My 2 year old son has developed an interesting habit. Whenever I go to the bathroom for washing my hands or brushing my teeth, he comes running behind me with a speed that it’s almost impossible to beat him to the door. He goes to stand near the sink and says, “Papa! I wash … soap.” Next, he washes his hands with soap and only then I can do anything else.
One such day, I was feeling a little annoyed and prepared to ask him to leave. Suddenly in a flash of light, everything changed: I head towards the bathroom and do not hear any sound of little feet running behind me. Looking into the mirror, I see an old man with white hair and …. there is nobody standing beside him at a height of 3 feet. The little boy – who lit his life for years – has grown big and strong and has gone on his own path in life. The old man wishes him to come back just once and wash his hands with the soap a 100 times! Him being close is everything; nothing else matters.
Since that day, I feel an immense gratitude when I hear his footsteps behind me. In fact, I really want to turn around and hug him and thank him for being with us. Him being close is everything; nothing else matters.
Want to wash your hands? Do as you please.
Time and space are the two most powerful defining factors of our universe. I have found that most people have the ability to figure things out in space. We’re here, someone is there, and so on.
However, most people do not have the ability to think independent of time. So it is difficult for them to value the passing moment, or how the arrow of time will change things when their little annoyances will be rendered useless and sometimes utterly regretful.
Another realization of this concept is valuing people over things (and little annoyances) that I learned from Randy Pausch’s The Last Lecture. He writes in “Pouring Soda in the Backseat”,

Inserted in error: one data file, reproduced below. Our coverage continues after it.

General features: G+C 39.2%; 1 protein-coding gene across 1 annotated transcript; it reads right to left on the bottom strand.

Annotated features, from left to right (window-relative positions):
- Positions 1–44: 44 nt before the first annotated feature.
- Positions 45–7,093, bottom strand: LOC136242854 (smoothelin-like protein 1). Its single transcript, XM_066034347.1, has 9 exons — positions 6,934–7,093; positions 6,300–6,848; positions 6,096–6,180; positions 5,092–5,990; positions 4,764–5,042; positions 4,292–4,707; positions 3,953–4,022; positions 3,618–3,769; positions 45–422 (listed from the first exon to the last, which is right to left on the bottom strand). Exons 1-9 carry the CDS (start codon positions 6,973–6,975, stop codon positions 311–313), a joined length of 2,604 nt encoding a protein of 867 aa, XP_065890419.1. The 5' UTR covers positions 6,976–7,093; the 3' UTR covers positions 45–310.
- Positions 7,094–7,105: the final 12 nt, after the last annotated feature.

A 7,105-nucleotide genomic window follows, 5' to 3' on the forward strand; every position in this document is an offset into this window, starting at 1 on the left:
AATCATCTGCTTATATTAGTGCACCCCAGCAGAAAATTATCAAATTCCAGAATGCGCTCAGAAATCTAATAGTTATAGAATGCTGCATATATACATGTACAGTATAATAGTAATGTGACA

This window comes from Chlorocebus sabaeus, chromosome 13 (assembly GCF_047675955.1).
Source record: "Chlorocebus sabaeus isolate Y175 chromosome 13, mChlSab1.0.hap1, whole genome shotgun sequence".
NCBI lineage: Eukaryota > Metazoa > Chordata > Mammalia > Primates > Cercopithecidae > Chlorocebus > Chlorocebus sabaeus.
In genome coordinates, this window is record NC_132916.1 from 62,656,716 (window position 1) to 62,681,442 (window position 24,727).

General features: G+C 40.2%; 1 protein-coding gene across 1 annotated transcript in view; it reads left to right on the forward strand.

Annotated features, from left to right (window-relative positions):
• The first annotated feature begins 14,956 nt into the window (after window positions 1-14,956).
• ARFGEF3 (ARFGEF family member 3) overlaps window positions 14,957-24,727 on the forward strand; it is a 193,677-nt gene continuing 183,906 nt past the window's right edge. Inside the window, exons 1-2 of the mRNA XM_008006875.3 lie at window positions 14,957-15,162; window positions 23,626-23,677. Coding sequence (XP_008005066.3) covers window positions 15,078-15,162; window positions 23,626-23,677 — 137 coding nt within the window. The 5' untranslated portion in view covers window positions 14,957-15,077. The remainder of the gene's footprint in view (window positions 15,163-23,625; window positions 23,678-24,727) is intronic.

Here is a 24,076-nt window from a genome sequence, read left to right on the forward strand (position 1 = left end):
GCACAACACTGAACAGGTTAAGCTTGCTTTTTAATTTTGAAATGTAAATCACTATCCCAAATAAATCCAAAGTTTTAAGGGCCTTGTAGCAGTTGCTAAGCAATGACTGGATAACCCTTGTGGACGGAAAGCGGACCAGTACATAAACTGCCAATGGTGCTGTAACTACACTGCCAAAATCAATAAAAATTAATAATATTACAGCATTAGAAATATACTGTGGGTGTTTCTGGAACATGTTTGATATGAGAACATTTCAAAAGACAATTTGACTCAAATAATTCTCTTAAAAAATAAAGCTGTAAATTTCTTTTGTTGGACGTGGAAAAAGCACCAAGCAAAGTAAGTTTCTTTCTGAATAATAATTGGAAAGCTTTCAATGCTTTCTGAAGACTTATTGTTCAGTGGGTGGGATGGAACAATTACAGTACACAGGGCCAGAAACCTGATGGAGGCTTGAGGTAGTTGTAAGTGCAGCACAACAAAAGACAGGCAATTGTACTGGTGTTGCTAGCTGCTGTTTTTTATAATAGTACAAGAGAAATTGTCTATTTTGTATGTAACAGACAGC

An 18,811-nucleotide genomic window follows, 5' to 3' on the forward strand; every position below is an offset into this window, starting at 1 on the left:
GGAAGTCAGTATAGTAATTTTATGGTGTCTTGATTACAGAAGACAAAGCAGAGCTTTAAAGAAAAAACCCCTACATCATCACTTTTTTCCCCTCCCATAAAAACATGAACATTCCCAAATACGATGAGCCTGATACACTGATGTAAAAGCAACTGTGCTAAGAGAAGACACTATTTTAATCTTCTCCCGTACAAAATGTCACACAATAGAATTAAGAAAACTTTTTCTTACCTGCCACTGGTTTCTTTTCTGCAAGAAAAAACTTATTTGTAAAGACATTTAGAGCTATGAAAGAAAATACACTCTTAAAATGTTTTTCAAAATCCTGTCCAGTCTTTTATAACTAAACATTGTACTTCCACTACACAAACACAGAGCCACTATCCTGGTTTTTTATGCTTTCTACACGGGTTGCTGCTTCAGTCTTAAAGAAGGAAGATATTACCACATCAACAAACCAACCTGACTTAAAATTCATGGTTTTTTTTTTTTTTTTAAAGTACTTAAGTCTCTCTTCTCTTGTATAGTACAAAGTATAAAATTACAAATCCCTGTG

For a long time, a big part of my identity was “bachelor uncle.” In my twenties and thirties I had no kids, and my sister’s two children, Chris and Laura, became the objects of my affection. I reveled in being Uncle Randy, the guy who showed up in their lives every month or so to help them look at their world from strange new angles. It wasn’t that I spoiled them. I just tried to impart my perspective on life. Sometimes that drove my sister crazy.
Once, about a dozen years ago, when Chris was seven years old and Laura was nine, I picked them up in my brand-new Volkswagen Cabrio convertible. “Be careful in Uncle Randy’s new car,” my sister told them. “Wipe your feet before you get in it. Don’t mess anything up. Don’t get it dirty.”
I listened to her, and thought, as only a bachelor uncle can: “That’s just the sort of admonition that sets kids up for failure. Of course they’d eventually get my car dirty. Kids can’t help it.” So I made things easy. While my sister was outlining the rules, I slowly and deliberately opened a can of soda, turned it over, and poured it on the cloth seats in the back of the convertible.
My message: People are more important than things. A car, even a pristine gem like my new convertible, was just a thing. As I poured out that Coke, I watched Chris and Laura, mouths open, eyes widening. Here was crazy Uncle Randy completely rejecting adult rules.
I ended up being so glad I’d spilled that soda. Because later in the weekend, little Chris got the flu and threw up all over the backseat. He didn’t feel guilty. He was relieved; he had already watched me christen the car. He knew it would be OK.
I often remind myself of this story while cleaning my car. “Would you like a dirty car with children around, or a clean car all by yourself?” I realize that I am very happy with them around and the condition of the car is just a sign of their wonderful presence.
The simplest action item is that when you get annoyed by something,
- Imagine in your mind how time is going to change things around
- Value people over things
- Think of alternative scenarios (“could be worse”)
Everything will start falling in place pretty fast. According to William James,
“The greatest discovery of my generation is that a human being can alter his life by altering his attitudes.”